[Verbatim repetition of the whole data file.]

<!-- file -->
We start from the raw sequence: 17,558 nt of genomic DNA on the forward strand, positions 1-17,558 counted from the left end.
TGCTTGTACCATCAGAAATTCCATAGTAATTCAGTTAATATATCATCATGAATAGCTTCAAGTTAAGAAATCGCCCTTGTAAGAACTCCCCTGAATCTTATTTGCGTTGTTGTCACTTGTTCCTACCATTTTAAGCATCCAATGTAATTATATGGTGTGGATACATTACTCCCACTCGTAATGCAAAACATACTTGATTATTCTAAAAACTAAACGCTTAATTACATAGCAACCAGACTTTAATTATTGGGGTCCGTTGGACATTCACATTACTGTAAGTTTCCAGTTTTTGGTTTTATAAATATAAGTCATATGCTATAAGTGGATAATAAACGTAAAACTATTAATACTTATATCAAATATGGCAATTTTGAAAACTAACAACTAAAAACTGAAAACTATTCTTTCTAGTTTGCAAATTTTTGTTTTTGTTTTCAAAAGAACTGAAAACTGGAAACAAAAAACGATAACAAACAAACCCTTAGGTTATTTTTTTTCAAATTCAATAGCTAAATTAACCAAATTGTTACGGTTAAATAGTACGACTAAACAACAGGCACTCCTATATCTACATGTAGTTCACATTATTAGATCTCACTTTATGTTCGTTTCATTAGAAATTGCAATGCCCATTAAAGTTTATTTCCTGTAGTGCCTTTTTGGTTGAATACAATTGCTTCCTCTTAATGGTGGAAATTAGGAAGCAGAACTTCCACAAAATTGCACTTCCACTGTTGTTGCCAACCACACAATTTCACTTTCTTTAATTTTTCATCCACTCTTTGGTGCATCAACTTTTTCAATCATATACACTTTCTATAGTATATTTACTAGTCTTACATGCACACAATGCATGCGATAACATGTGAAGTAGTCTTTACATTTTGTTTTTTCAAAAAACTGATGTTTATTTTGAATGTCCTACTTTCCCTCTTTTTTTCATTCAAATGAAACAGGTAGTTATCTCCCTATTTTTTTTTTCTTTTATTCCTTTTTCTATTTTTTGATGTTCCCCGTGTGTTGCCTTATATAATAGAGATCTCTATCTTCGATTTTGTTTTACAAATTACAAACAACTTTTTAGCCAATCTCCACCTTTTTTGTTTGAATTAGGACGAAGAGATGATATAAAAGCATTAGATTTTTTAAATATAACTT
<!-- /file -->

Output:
We start from the raw sequence: 17,558 nt of genomic DNA on the forward strand, positions 1-17,558 counted from the left end.
TGCTTGTACCATCAGAAATTCCATAGTAATTCAGTTAATATATCATCATGAATAGCTTCAAGTTAAGAAATCGCCCTTGTAAGAACTCCCCTGAATCTTATTTGCGTTGTTGTCACTTGTTCCTACCATTTTAAGCATCCAATGTAATTATATGGTGTGGATACATTACTCCCACTCGTAATGCAAAACATACTTGATTATTCTAAAAACTAAACGCTTAATTACATAGCAACCAGACTTTAATTATTGGGGTCCGTTGGACATTCACATTACTGTAAGTTTCCAGTTTTTGGTTTTATAAATATAAGTCATATGCTATAAGTGGATAATAAACGTAAAACTATTAATACTTATATCAAATATGGCAATTTTGAAAACTAACAACTAAAAACTGAAAACTATTCTTTCTAGTTTGCAAATTTTTGTTTTTGTTTTCAAAAGAACTGAAAACTGGAAACAAAAAACGATAACAAACAAACCCTTAGGTTATTTTTTTTCAAATTCAATAGCTAAATTAACCAAATTGTTACGGTTAAATAGTACGACTAAACAACAGGCACTCCTATATCTACATGTAGTTCACATTATTAGATCTCACTTTATGTTCGTTTCATTAGAAATTGCAATGCCCATTAAAGTTTATTTCCTGTAGTGCCTTTTTGGTTGAATACAATTGCTTCCTCTTAATGGTGGAAATTAGGAAGCAGAACTTCCACAAAATTGCACTTCCACTGTTGTTGCCAACCACACAATTTCACTTTCTTTAATTTTTCATCCACTCTTTGGTGCATCAACTTTTTCAATCATATACACTTTCTATAGTATATTTACTAGTCTTACATGCACACAATGCATGCGATAACATGTGAAGTAGTCTTTACATTTTGTTTTTTCAAAAAACTGATGTTTATTTTGAATGTCCTACTTTCCCTCTTTTTTTCATTCAAATGAAACAGGTAGTTATCTCCCTATTTTTTTTTTCTTTTATTCCTTTTTCTATTTTTTGATGTTCCCCGTGTGTTGCCTTATATAATAGAGATCTCTATCTTCGATTTTGTTTTACAAATTACAAACAACTTTTTAGCCAATCTCCACCTTTTTTGTTTGAATTAGGACGAAGAGATGATATAAAAGCATTAGATTTTTTAAATATAACTT